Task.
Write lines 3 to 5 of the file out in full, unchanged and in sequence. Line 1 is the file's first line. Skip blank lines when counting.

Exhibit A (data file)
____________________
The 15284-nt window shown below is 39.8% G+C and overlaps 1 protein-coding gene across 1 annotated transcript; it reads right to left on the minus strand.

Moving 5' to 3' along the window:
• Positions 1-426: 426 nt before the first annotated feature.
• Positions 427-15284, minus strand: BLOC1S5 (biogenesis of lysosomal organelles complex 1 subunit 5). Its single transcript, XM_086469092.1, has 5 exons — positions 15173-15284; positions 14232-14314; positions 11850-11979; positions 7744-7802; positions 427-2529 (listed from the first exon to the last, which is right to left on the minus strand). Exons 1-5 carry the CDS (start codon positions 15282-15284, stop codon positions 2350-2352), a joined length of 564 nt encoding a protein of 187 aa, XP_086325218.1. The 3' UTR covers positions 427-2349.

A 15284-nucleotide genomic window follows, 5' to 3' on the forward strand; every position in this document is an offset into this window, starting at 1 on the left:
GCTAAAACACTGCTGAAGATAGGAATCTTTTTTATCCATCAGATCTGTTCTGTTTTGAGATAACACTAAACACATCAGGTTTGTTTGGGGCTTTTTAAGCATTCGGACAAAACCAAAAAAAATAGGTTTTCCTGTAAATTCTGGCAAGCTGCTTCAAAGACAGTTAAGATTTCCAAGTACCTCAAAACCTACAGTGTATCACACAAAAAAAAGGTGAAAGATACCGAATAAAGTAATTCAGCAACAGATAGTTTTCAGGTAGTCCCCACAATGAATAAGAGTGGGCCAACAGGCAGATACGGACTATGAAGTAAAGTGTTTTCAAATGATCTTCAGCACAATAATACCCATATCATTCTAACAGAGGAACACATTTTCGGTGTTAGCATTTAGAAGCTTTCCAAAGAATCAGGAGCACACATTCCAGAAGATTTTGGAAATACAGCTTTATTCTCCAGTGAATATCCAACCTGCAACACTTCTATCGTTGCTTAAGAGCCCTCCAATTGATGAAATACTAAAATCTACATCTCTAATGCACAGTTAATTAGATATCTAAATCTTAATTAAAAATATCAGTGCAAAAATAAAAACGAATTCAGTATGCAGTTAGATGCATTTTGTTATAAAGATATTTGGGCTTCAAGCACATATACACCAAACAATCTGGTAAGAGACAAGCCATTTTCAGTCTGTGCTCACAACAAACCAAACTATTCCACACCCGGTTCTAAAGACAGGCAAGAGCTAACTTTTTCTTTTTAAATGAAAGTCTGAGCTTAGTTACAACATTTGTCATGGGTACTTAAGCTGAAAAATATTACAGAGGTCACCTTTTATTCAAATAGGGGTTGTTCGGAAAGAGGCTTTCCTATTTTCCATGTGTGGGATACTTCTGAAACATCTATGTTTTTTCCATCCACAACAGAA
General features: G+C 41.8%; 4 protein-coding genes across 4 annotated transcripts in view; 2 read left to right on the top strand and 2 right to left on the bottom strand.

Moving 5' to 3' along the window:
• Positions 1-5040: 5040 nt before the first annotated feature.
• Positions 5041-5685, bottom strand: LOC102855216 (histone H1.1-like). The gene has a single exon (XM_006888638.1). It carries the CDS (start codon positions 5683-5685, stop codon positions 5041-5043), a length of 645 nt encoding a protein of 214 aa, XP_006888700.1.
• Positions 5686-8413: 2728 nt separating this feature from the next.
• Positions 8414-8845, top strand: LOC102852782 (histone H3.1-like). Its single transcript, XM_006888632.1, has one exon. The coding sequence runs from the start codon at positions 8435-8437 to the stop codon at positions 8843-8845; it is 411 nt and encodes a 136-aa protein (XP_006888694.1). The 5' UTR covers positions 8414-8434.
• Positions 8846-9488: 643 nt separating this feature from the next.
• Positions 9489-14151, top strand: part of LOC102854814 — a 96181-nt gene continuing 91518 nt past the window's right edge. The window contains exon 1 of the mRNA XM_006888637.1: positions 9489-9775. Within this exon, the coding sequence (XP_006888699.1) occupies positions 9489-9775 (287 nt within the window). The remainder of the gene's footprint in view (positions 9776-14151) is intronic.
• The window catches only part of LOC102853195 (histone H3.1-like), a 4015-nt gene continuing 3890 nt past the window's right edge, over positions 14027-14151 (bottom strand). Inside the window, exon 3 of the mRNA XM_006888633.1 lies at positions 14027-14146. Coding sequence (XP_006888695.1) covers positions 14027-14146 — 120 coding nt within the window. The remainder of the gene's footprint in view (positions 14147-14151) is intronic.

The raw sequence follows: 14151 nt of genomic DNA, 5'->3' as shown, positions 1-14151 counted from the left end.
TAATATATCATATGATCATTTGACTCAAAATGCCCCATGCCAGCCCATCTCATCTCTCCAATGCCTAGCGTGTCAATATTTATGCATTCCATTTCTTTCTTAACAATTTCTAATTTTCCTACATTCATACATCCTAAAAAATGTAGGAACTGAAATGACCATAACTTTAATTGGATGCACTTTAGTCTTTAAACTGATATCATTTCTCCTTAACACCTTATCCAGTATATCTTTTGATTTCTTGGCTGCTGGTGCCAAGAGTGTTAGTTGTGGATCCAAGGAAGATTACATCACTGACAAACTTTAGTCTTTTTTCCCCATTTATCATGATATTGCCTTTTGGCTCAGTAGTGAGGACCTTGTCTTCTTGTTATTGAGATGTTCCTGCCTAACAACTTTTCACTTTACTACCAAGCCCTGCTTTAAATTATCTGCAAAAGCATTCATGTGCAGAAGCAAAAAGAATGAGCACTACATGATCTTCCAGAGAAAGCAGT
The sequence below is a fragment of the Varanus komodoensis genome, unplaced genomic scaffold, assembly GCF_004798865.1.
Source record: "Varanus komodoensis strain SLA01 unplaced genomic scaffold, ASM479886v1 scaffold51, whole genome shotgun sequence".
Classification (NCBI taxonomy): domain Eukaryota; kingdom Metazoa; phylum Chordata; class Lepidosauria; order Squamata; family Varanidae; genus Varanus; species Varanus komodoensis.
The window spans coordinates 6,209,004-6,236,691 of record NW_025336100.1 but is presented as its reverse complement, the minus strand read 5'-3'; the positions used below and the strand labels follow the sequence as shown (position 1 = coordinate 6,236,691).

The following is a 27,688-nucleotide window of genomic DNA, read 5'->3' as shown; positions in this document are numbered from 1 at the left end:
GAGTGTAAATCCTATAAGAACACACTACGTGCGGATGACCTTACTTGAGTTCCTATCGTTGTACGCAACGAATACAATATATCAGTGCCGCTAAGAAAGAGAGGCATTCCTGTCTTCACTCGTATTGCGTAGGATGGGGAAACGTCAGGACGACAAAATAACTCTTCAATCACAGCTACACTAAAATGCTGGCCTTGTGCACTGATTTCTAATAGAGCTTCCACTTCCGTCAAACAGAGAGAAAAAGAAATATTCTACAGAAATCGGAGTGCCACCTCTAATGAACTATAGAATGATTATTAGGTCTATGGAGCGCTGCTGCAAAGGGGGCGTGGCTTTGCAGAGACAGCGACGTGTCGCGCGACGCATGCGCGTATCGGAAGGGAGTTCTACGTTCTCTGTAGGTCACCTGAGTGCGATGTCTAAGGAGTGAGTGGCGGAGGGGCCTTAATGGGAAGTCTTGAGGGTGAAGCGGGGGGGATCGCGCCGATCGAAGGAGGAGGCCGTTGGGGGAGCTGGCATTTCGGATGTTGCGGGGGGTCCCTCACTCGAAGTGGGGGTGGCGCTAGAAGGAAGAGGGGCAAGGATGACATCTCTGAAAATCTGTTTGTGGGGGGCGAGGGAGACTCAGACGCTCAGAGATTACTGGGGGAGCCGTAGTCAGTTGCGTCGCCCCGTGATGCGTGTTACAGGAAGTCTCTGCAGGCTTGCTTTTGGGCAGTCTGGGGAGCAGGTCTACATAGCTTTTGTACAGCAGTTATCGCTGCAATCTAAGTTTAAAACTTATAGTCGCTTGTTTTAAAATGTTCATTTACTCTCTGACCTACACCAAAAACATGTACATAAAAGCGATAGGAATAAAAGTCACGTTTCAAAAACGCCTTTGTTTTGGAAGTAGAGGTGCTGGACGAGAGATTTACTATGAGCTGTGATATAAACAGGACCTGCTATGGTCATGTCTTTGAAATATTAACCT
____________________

• Positions 1-426: 426 nt before the first annotated feature.
• Positions 427-15284, minus strand: BLOC1S5 (biogenesis of lysosomal organelles complex 1 subunit 5). Its single transcript, XM_086469092.1, has 5 exons — positions 15173-15284; positions 14232-14314; positions 11850-11979; positions 7744-7802; positions 427-2529 (listed from the first exon to the last, which is right to left on the minus strand). Exons 1-5 carry the CDS (start codon positions 15282-15284, stop codon positions 2350-2352), a joined length of 564 nt encoding a protein of 187 aa, XP_086325218.1. The 3' UTR covers positions 427-2349.

A 15284-nucleotide genomic window follows, 5' to 3' on the forward strand; every position in this document is an offset into this window, starting at 1 on the left: